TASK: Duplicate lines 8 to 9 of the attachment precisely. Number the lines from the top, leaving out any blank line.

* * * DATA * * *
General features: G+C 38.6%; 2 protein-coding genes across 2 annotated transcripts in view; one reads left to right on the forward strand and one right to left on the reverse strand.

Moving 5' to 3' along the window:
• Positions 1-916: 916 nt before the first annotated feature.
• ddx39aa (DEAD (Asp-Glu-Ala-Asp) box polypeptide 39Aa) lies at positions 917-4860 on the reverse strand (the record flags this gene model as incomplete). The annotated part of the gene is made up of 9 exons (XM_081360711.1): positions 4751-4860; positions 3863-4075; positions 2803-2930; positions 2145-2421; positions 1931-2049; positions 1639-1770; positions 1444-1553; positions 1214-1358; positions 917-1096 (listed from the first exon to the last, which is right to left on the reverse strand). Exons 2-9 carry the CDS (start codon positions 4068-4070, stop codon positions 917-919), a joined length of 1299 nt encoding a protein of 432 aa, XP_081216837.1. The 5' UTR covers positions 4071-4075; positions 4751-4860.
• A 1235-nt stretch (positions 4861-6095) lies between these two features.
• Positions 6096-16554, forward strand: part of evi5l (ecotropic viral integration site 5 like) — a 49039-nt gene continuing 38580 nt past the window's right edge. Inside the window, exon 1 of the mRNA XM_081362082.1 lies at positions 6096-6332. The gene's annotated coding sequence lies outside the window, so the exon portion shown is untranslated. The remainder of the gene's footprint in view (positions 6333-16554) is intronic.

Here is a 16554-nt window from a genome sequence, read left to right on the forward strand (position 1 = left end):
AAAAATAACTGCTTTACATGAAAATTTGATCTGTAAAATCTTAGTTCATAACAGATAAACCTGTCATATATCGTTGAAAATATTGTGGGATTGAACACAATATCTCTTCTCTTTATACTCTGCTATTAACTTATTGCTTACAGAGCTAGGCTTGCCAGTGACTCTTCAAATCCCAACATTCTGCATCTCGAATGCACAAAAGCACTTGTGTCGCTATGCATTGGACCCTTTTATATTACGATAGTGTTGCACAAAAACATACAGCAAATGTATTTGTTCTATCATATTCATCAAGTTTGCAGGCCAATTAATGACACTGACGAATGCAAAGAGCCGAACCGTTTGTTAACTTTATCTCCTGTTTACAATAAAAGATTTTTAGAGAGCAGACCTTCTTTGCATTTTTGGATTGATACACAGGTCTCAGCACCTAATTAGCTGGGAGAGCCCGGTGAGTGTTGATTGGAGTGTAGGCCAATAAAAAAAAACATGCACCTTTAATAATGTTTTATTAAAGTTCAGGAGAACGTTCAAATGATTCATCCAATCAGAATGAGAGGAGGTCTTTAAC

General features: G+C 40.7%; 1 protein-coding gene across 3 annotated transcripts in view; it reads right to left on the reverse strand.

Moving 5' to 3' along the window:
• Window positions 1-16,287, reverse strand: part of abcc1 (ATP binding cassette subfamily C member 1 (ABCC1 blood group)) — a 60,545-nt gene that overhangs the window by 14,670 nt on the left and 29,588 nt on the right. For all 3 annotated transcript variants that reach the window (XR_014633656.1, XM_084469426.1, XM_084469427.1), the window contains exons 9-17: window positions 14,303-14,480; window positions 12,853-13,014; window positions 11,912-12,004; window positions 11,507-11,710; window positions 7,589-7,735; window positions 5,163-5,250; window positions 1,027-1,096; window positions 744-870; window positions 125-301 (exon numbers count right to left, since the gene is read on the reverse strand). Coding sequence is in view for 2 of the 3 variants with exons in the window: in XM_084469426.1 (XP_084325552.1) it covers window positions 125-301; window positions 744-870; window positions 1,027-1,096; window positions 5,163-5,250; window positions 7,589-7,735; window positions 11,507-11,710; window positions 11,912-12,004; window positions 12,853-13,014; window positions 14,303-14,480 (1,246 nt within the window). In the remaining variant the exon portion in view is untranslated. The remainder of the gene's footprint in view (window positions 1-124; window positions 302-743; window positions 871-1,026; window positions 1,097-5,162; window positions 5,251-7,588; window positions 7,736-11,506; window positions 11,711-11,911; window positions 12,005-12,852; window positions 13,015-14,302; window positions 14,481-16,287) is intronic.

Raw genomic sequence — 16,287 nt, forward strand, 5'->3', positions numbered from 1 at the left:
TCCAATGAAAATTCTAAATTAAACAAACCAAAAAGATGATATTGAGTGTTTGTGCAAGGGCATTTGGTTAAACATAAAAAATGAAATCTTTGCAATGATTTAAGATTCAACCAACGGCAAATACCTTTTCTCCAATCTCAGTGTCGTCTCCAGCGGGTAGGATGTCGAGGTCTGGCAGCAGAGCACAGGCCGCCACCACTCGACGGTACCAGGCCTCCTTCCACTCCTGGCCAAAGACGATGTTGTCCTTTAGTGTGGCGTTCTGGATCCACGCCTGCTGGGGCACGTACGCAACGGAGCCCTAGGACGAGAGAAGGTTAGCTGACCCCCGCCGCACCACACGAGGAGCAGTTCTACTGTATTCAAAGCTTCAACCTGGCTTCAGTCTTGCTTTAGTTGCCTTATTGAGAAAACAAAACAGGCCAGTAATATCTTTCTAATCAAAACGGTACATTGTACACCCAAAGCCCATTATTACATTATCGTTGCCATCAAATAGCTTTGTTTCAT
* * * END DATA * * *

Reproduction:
AAAAATAACTGCTTTACATGAAAATTTGATCTGTAAAATCTTAGTTCATAACAGATAAACCTGTCATATATCGTTGAAAATATTGTGGGATTGAACACAATATCTCTTCTCTTTATACTCTGCTATTAACTTATTGCTTACAGAGCTAGGCTTGCCAGTGACTCTTCAAATCCCAACATTCTGCATCTCGAATGCACAAAAGCACTTGTGTCGCTATGCATTGGACCCTTTTATATTACGATAGTGTTGCACAAAAACATACAGCAAATGTATTTGTTCTATCATATTCATCAAGTTTGCAGGCCAATTAATGACACTGACGAATGCAAAGAGCCGAACCGTTTGTTAACTTTATCTCCTGTTTACAATAAAAGATTTTTAGAGAGCAGACCTTCTTTGCATTTTTGGATTGATACACAGGTCTCAGCACCTAATTAGCTGGGAGAGCCCGGTGAGTGTTGATTGGAGTGTAGGCCAATAAAAAAAAACATGCACCTTTAATAATGTTTTATTAAAGTTCAGGAGAACGTTCAAATGATTCATCCAATCAGAATGAGAGGAGGTCTTTAAC

General features: G+C 40.7%; 1 protein-coding gene across 3 annotated transcripts in view; it reads right to left on the reverse strand.